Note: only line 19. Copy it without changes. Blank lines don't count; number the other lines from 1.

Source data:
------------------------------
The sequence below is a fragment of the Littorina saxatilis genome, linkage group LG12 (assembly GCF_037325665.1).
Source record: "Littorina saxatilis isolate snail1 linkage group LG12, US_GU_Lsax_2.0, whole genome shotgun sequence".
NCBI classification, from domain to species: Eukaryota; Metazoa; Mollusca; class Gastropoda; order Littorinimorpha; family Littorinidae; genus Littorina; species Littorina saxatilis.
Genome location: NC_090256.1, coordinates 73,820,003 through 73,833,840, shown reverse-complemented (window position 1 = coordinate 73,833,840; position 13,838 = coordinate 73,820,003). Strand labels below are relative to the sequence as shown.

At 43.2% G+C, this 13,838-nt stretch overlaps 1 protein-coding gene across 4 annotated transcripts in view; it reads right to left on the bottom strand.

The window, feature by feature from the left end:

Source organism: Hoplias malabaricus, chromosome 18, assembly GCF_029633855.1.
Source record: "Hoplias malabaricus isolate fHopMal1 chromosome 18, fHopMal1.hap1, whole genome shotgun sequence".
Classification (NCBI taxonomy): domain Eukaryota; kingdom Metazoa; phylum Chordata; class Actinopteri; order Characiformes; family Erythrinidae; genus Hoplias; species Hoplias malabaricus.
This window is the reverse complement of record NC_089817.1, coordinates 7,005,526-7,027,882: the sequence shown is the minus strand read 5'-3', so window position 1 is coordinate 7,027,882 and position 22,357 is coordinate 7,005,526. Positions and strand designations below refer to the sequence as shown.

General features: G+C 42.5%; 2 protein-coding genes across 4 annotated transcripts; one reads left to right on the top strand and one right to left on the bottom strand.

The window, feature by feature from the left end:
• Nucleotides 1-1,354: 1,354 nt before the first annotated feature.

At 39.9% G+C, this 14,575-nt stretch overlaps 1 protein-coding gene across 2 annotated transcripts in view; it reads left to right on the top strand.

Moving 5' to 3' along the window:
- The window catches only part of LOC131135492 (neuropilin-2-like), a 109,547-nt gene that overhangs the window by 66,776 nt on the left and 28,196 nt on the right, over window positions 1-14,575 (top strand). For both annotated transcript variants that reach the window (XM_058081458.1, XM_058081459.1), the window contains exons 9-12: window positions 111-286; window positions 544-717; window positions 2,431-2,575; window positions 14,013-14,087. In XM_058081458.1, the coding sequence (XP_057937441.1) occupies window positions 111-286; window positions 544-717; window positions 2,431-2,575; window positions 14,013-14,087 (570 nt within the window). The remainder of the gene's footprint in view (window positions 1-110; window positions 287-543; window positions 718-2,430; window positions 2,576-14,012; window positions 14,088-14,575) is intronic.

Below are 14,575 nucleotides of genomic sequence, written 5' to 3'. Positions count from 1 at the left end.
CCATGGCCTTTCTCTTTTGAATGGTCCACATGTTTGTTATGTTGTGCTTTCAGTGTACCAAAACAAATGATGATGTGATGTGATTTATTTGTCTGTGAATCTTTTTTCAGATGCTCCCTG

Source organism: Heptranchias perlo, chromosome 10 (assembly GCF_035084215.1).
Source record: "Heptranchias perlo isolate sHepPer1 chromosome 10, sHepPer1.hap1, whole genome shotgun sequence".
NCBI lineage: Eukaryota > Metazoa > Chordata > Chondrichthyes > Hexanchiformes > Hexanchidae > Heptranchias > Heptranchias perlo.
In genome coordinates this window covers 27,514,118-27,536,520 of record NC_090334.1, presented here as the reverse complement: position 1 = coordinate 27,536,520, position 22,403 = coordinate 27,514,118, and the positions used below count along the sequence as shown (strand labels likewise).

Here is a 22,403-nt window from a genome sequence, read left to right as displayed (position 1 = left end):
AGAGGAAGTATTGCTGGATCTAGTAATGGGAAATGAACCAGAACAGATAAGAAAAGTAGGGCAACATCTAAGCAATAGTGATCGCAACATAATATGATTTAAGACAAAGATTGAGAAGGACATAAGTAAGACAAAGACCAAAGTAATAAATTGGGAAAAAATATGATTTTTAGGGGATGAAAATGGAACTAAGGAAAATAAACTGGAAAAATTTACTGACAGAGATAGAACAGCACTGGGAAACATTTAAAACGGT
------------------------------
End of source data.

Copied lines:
Source organism: Heptranchias perlo, chromosome 10 (assembly GCF_035084215.1).